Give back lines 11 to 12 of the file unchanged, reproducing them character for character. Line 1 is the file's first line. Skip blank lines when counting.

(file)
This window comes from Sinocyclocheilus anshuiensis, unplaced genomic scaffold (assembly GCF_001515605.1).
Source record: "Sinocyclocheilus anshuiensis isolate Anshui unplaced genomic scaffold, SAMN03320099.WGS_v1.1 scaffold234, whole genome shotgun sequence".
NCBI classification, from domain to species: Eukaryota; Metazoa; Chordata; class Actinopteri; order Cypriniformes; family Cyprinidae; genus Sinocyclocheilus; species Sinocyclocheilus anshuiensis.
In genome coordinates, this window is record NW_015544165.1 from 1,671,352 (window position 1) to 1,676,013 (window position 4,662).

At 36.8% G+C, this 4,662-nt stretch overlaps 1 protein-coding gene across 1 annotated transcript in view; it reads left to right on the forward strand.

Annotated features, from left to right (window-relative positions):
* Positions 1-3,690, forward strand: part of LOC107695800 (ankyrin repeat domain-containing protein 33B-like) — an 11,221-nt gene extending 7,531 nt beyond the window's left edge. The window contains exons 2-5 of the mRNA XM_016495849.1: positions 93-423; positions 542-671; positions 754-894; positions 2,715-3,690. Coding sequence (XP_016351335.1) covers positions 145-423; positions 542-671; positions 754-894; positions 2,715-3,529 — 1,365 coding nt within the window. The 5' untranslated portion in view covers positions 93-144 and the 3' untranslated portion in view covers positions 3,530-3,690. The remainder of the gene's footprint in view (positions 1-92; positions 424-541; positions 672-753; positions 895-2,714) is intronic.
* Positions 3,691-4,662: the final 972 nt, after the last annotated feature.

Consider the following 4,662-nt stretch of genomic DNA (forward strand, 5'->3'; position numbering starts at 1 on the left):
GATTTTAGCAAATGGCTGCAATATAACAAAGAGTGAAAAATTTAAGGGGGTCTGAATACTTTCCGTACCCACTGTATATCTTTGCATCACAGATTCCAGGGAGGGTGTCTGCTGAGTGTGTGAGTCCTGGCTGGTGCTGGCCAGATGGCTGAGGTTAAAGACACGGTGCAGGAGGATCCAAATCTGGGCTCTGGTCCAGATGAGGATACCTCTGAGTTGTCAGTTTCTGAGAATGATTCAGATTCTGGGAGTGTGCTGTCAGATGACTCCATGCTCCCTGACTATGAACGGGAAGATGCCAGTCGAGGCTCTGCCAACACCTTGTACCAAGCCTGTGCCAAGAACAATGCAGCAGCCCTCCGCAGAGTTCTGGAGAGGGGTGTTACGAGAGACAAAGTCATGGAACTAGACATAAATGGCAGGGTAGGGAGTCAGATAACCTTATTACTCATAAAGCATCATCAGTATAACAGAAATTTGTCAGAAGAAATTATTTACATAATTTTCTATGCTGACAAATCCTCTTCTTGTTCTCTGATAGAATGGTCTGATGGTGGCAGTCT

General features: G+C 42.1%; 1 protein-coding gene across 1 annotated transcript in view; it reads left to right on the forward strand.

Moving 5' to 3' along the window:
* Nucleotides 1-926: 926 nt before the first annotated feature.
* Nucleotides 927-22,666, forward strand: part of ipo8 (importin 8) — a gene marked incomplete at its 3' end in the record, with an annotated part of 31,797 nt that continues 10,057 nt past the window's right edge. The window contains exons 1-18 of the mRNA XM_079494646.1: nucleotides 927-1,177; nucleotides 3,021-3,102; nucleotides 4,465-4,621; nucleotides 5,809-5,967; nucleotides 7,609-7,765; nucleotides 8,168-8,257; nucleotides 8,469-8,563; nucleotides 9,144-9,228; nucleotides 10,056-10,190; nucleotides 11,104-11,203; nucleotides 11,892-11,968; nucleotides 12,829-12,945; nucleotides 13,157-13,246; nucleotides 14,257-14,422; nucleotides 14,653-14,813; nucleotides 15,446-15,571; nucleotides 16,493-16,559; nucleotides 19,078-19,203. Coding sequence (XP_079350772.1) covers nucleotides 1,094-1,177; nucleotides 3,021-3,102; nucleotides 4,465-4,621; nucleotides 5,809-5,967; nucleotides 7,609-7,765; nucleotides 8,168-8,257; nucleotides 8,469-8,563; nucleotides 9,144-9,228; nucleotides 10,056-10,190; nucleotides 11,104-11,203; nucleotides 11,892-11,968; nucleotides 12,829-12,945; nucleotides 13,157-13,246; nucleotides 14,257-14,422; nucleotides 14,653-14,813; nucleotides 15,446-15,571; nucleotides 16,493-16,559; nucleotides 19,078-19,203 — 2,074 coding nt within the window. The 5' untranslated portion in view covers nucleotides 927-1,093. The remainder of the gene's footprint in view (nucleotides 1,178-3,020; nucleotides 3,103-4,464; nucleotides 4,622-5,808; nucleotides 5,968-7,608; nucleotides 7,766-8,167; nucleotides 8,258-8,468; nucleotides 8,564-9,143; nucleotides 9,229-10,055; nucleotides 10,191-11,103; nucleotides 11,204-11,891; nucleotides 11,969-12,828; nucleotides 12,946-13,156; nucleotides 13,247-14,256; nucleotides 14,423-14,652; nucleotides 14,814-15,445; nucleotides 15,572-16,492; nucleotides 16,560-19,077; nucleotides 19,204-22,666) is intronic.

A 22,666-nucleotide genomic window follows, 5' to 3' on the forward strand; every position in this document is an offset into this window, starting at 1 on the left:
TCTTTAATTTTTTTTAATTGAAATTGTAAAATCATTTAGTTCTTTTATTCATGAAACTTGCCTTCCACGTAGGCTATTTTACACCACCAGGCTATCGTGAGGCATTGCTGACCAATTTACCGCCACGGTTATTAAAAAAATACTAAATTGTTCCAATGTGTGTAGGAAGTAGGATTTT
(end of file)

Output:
General features: G+C 42.1%; 1 protein-coding gene across 1 annotated transcript in view; it reads left to right on the forward strand.

Moving 5' to 3' along the window: